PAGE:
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Mouthpiece patch, yes or not?.

  • Yes

    Votes: 424 84.3%
  • Not

    Votes: 79 15.7%
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Yes. I don't bite hard, but have sharp front teeth that wear down a mouthpiece over time. I'd rather just use a patch. And I find them just slightly more comfortable, though not much.
Ditto this.
 

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Yes, patches for me. After trying quite a few, I seemed to have settled on the Vibra-Ease Black medium (.44mm). Also like the Vandoren clear patches which I think are about the same thickness.
 

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I've just started using them and I think they are OK and will probably make my mouthpiece last longer.
 

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Yes... I like the thick ones. I have some by Vandoren (.80mm?) that I really like, but they're kind of expensive compared to other choices.
 

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I would not enjoy playing without one. My front teeth are just too sensitive. I had been looking for ones that were 1.00 mm thick to no avail but the suggestion I see in this thread about layering them over the thin clear ones sounds like a winner!
 

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I use patches now but when I first started I did not and that poor Yamaha C alto mouthpiece still has the imprint from my teeth lol
 

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I used to play without a patch. Since my front teeth are rather sharp, my mouthpiece shows very clearly where my teeth were.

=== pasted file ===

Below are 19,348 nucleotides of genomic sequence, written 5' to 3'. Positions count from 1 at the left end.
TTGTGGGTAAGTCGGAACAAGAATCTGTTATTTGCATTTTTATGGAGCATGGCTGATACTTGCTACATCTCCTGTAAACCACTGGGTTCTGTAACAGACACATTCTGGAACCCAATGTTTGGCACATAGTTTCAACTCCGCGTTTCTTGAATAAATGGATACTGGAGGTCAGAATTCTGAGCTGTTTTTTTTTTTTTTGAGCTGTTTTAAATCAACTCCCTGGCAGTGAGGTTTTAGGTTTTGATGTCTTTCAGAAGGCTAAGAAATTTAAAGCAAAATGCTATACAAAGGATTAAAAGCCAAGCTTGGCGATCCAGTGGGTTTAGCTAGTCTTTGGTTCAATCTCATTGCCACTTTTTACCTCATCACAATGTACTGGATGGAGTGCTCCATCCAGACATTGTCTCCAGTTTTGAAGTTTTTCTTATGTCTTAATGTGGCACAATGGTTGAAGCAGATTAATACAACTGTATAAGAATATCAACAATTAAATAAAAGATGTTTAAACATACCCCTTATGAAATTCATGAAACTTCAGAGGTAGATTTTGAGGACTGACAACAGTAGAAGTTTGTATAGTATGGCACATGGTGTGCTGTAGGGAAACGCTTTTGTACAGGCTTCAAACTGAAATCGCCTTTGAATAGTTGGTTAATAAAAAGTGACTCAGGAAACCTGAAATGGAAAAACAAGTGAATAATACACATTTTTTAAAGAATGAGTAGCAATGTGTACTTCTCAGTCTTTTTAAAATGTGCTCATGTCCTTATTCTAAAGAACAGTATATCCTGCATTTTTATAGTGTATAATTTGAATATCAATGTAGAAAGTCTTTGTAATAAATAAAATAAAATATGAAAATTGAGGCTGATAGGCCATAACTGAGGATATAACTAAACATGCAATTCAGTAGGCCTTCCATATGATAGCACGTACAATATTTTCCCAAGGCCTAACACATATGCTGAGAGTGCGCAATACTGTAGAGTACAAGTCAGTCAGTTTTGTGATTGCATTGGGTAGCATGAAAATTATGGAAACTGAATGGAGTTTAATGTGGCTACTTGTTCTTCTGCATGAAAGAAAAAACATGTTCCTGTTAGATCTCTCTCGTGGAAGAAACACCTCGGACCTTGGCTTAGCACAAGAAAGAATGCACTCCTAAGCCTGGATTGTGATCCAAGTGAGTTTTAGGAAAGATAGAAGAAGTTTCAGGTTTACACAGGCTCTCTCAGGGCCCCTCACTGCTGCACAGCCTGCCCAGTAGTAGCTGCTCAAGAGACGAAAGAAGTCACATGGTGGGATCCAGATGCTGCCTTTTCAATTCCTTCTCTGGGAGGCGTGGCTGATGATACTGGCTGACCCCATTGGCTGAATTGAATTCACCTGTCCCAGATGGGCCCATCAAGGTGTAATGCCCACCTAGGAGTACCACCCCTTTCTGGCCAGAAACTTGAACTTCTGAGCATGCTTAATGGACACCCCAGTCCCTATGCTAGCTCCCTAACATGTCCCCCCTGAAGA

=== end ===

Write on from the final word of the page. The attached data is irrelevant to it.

About a year ago I bought a new Otto Link, and got some patches as well. Since then I always use a patch to protect the mouthpiece from my teeth.
 

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I never was big on using patches. They always make me bite down a little for some reason. However, I started using them on my Brilhart Tonalin. For no other reason than to preserve the mouthpiece.
 

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Yes. I like medium thick patches. I guess I have sharp front teeth, cause I leave marks in the mouthpiece without a patch.
 

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I was a holdout for a long time. I wore through the plastic on two brass Link mouthpieces, had them repaired, and decided to patch.

I actually like them now, but still wonder what chemicals I am now absorbing into my system. ;)

Insights and incites by Notes
 

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I'm in the double lip embouchure group. When I first started, I tried single lip and the feeling of vibration was very uncomfortable to me. I don't use a pad because my lip is there.

I wonder if this also explains my tendency towards softer reeds.
 

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I have sharp teeth so I use two patches, otherwise it hurts my teeth and could damage the mouthpiece. I prefer the clear patches because they seem harder than the black ones.